London Calling

I’m off to the capital, that London, for a couple of days, on a school trip. I’ve done this trip several times before and it’s always a good one, marshalling some sixth formers round the British Museum, Imperial War Museum and various other sights, plenty of urban walking with a surprise round every corner. So there’ll be nothing here until I’m back. See you all at the weekend. And to send me on my way, how about a dub version of London Calling by a Swiss white reggae band? ┬áIt is much better than that sounds.

London Calling


More Clash Dub

An album of Clash songs done dubwise style by a Swiss reggae band may not set the heart racing in anticipation and may cause you to raise your eyebrow in suspicion… but you’d be wrong. Dub Spencer and Trance Hill released The Clashification Of Dub two years ago. I stumbled upon it the other day. It’s really good- lots of already dubby basslines from songs like Bankrobber and Guns of Brixton given the full version treatment with spacey effects and the unmistakable whiff of the skank but the real treats are the riskier dub versions of Lost In The Supermarket and Train in Vain, expansive, imaginative and beautifully played. Train In Vain is way out there in dubsville.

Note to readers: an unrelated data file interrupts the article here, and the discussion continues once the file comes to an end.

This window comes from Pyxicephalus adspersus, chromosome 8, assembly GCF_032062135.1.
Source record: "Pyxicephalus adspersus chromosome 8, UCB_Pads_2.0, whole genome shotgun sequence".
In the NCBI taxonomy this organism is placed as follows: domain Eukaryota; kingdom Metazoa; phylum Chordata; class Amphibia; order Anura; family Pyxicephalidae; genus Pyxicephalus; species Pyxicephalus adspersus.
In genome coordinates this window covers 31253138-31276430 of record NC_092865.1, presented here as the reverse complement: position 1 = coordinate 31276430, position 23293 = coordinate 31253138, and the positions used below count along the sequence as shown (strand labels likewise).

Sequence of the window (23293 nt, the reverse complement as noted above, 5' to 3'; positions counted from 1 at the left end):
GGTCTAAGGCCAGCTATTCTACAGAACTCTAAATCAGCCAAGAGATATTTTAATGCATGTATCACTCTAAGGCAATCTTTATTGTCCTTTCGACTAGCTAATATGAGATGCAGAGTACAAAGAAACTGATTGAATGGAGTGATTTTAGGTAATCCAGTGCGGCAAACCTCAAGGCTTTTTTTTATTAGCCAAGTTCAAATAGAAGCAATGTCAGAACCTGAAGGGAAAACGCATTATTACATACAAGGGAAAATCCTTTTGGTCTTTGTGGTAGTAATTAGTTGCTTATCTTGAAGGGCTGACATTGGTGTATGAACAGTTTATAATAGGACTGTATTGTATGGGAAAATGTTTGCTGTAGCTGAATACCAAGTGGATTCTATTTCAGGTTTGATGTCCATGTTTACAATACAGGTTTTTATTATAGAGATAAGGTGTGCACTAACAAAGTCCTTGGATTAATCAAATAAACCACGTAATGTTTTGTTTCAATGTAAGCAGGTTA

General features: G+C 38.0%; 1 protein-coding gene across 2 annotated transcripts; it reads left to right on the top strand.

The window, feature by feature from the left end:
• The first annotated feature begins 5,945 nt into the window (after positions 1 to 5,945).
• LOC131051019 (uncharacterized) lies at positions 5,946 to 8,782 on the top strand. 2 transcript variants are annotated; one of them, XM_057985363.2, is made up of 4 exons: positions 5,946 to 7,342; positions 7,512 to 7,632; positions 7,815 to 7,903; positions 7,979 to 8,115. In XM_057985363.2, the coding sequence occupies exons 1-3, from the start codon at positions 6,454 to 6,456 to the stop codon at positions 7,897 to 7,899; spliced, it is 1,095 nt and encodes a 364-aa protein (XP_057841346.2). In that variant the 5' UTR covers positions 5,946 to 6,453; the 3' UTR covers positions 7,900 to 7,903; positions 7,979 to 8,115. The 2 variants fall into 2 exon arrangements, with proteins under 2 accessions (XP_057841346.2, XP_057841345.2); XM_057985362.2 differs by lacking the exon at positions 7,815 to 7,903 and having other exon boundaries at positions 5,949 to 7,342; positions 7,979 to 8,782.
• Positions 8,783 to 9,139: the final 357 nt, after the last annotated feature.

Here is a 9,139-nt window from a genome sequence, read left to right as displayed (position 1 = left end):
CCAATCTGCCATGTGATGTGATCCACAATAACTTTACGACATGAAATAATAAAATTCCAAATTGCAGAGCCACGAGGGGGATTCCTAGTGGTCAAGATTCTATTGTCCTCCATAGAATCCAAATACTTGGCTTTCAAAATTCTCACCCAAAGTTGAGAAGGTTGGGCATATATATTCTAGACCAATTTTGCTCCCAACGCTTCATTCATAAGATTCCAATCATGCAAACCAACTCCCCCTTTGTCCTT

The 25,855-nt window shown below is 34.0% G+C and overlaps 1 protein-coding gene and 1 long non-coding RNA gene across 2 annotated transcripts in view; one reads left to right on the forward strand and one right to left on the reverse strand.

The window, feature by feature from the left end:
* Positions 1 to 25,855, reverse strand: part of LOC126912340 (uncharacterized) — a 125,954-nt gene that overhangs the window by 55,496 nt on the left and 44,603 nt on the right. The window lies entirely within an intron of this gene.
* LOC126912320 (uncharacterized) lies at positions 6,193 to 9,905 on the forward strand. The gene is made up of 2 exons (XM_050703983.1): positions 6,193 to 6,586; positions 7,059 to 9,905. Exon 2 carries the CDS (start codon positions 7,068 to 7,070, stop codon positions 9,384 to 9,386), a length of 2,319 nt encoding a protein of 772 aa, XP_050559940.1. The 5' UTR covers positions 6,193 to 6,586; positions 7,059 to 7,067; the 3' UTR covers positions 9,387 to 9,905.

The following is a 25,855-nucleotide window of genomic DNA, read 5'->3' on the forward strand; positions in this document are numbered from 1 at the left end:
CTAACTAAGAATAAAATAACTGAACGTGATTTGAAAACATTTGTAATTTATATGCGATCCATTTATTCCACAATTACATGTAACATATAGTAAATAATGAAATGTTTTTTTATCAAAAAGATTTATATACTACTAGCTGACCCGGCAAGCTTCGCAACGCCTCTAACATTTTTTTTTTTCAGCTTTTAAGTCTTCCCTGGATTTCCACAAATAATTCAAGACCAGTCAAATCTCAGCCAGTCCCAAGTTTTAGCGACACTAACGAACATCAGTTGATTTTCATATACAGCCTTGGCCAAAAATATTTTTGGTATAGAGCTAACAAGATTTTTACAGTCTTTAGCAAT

Train In Vain

There’s a lot of The Clash in the air right now. Mick, Paul and Topper can be found interviewed here for BBC Radio 4 (promoting that boombox shaped boxed set). There’s a pop-up shop about to open in London for a few weeks in September with a load of Mick’s memorabilia on the walls (and with a shedload of boomboxes to shift). And in early September Cerys Matthews will be interviewing the threesome for BBC 6 with an audience asking questions as well. As Drew remarked recently, London Calling may well be the best lp ever. And, three decades after they split, they still have a claim on that ‘only band that matters’ tag.